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Wasp Watchers: Biosurveillance of EAB

Jennifer Schultz, Wasp Watchers Program Coordinator

The University of Minnesota Extension has started a new program called Wasp Watchers that engages citizen scientist volunteers to help detect Emerald Ash Borer infestations throughout Minnesota. With the help of a harmless, native wasp, Cerceris fumipennis, volunteers can conduct biosurveillance for the Emerald Ash (EAB) and help with early detection of this invasive beetle that has destroyed tens of millions of ash trees in over 20 states.

The smoky winged beetle bandit, Cerceris fumipennis is a native, solitary, ground-nesting wasp that specifically hunts beetles like EAB. This harmless wasp is not known to sting people, even when handled. Females forage for beetles in trees and bring them back to underground nests as food for their offspring. This wasp has been used in over a dozen states as a biosurveillance tool for EAB detection. Biosurveillance uses one species to help detect the presence of another species. In this case, the beetle bandit wasp helps us locate areas where EAB is found. Early detection is critical for the management of this invasive beetle.
This small wasp preys on EAB and related beetles. By monitoring
their nests and watching what beetles they capture can help
determine whether EAB is in the area. Photo: Jeff Hahn, UMNExt

The process is simple: we search for beetle bandit nesting sites and monitor the type of beetle prey the wasp are capturing. Conveniently, these wasps prefer nesting in sandy, compact soil often associated with human disturbance. We’ve found that one of their favored habitats is along the infield edges of baseball or softball fields—especially fields that are not used frequently with some encroaching vegetation. We need volunteers to search their neighborhood ball fields to find Cerceris fumipennis sites. Once these sites are located, volunteers can help monitor the wood boring beetles that the wasps capture.
Infrequently used ball fields are a great place to look for
Cerceris fumipennis nests.  Photo: Jeff Hahn, UMNExt

An observer can easily watch a wasp colony (remember, they don’t sting people) and “steal” beetles from the returning wasp by simply using an aerial net to capture the wasp carrying its prey. When startled, the wasp drops its beetle prey and the beetle can be retrieved and collected by volunteers. If EAB is present, the wasp will find it for us!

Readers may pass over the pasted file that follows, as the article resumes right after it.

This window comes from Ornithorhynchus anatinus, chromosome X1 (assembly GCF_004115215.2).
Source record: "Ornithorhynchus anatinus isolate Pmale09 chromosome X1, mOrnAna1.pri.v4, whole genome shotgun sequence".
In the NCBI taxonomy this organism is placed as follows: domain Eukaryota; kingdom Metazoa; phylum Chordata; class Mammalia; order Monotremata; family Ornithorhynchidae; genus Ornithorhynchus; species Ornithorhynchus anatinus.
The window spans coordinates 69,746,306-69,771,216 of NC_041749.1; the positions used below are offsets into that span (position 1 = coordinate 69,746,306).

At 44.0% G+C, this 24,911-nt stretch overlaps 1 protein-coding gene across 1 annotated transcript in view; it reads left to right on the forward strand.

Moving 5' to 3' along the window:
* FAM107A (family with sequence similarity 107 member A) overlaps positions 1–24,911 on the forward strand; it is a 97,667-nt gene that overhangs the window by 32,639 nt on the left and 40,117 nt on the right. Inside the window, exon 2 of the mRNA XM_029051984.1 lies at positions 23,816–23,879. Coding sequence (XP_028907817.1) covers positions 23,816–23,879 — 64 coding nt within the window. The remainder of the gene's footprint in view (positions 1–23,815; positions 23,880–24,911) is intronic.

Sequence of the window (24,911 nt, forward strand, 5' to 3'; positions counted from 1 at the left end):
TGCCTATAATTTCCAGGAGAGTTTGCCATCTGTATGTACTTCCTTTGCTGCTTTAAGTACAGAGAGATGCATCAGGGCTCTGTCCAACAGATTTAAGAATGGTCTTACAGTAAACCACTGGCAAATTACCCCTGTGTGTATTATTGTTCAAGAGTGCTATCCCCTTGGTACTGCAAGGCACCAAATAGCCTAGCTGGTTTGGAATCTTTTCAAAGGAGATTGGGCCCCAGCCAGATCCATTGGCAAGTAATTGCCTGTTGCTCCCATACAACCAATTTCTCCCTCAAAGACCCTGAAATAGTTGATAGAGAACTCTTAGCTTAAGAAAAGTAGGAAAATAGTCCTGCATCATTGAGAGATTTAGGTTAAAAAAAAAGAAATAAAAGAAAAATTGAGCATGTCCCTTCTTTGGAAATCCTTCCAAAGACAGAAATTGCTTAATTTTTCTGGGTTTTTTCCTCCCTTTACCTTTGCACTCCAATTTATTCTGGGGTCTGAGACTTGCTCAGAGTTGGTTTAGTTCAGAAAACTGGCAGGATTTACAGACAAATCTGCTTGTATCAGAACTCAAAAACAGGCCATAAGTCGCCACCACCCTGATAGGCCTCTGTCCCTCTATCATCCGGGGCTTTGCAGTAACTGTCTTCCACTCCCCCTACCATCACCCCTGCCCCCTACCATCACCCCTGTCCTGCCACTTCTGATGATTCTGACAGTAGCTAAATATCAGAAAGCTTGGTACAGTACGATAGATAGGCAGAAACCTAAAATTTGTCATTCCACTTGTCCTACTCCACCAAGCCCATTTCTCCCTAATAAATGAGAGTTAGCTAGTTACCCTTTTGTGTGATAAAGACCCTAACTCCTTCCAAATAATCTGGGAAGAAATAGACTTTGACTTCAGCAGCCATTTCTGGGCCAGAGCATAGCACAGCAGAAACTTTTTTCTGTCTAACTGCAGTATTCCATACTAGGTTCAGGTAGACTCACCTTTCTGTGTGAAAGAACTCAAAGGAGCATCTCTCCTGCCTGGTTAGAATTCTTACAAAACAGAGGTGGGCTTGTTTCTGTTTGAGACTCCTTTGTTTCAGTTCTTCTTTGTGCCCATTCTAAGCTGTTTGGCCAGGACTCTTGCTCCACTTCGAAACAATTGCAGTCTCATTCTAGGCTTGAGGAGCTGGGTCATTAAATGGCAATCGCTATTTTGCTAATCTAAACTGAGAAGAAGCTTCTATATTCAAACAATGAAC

Help us find more Cerceris wasp nesting sites. Currently we have around 25 confirmed sites, but we need many more. Each known nesting site is another location where we can monitor for the presence of EAB. So the more sites the better! Volunteers search your community’s ball fields for new Cerceris fumipennis sites. This takes very little time—approximately 15 minutes per ball field. Volunteers walk the border of the infield/outfield; where the grass meets the sand searching for nesting holes. After scouting out the ball fields, volunteers record their findings online on the Wasp Watchers website.
Two Cerceris fumipennis nests.  Photo: Jennifer Schultz, UMNExt

Once Cerceris nesting sites have been confirmed in your community, we need volunteers to adopt a site. They will then monitor their adopted site by visiting it 4-6 times in July and early August for 1-3 hour intervals. While at the Cerceris site, volunteers will intercept the foraging wasp to capture her beetle prey. Dropped or abandoned beetles are often found near nesting holes, too. These wood boring beetles (buprestids) will be collected and will be sent to the University of Minnesota for identification. Data on the beetle collection will be entered into our online database as well. However, if you suspect you have found Emerald Ash Borer, you should contact us immediately.

Wasp Watchers
“Whack a Wasp” video

Jennifer Schultz, Wasp Watchers Program Coordinator

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